How could the Lord Jesus touch the leper without becoming unclean himself?

How could the woman with the haemorrhage touch him without contaminating him?

How could he take Jairus’ dead daughter by the hand and yet remain spiritual clean?

Because, my friends, the Lord Jesus Christ is the source of purity.  He is the one who makes us clean.  He is the living water, the source of the water of life.  When we come to him in faith we are washing ourselves clean, spiritually clean.  We are washing away all the dirt, all the grime, that stains our souls. 


Are you a Christian who in someway has not been acting according to type?  You have asked Christ Jesus to be your Saviour and Lord, yet there is something in your life which is directly contradicting that profession of faith.  You have failed to distinguish between the clean and the unclean. 

Now is the time to get right with God again. Now is the time to return to the source of spiritual purity. 

And perhaps there is someone here today for whom religion has been all about outward signs of respectability.  You think it’s about being a good person, observing the rules, playing the game. 

 Friend, true religion has never been limited to the outward show, to rules and regulations.  You too must go to the source of purity, to the Lord Jesus Christ, who will wash away the sin that otherwise will keep you out of heaven.  Rev.21:27 tells us: Nothing impure will ever enter it, nor will anyone who does what is shameful or deceitful but only those whose names are written in the Lamb’s book of life.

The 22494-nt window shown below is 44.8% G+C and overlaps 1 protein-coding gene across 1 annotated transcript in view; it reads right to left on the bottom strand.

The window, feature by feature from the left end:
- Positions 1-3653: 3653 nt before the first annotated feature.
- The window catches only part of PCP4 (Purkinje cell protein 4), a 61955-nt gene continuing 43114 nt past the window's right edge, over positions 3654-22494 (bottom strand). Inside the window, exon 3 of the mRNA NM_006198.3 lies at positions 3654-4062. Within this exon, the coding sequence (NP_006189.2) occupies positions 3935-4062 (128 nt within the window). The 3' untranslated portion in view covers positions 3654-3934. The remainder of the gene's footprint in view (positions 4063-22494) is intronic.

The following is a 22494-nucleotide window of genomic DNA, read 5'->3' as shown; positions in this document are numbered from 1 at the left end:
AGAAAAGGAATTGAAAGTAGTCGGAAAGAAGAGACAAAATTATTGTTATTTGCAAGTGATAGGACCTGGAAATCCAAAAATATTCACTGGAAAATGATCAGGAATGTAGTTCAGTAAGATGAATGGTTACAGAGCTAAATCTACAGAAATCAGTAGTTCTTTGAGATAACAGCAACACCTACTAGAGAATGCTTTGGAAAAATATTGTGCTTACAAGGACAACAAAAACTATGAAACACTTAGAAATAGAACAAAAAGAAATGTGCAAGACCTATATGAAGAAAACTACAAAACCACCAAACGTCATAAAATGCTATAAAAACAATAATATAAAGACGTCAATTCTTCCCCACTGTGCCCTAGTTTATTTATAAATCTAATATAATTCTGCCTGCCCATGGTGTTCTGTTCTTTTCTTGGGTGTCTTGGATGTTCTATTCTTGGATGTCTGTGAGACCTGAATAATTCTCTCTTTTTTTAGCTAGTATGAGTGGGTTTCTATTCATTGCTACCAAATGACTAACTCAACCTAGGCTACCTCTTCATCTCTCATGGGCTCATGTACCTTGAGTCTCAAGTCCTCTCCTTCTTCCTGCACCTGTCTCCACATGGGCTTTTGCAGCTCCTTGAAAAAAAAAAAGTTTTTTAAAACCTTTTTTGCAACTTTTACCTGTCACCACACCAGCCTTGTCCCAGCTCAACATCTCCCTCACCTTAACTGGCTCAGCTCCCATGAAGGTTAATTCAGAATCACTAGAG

The old hymn puts it like this:

What can wash away my stain? Nothing but the blood of Jesus

What can make me whole again? Nothing but the blood of Jesus.

Oh precious is the flow that makes me white as snow

No other fount I know, Nothing but the blood of Jesus
















More on the Commission

November 16, 2009

Here’s a more detailed version of events.  I’ve tried to keep it factual.  The outcome raises so many issues but at this stage it’s best not to get into that. 

 The end result was that the Commission decided to uphold the dissent and complaint against the Presbytery of Hamilton.  The practical result is that the deliverance brought in the name of Rev. Dr. John McPake at May’s General Assembly (amended after long debate)—the moratorium—is to be interpreted broadly and not restrictively.  When it instructs Courts, Councils and Committees of the Church not “to make decisions in relation to contentious matters of sexuality, with respect to Ordination and Induction” that includes training for the ministry, which, by its very nature looks towards ordination and induction.   Should a Court, Council or Committee be faced with making a decision in this regard they must decline to do so, sisting the matter if appropriate, until 31st May 2011. 

The history of the case, briefly, is that a man living in a civil partnership applied to the Presbytery of Hamilton to be nominated as a candidate for the ministry at their September meeting.  He had already received advice from the central church—the Principal Clerk’s office, the Ministries Council executive—that the moratorium did not cover training for the ministry and that being in a same-sex relationship was no bar to his becoming a candidate.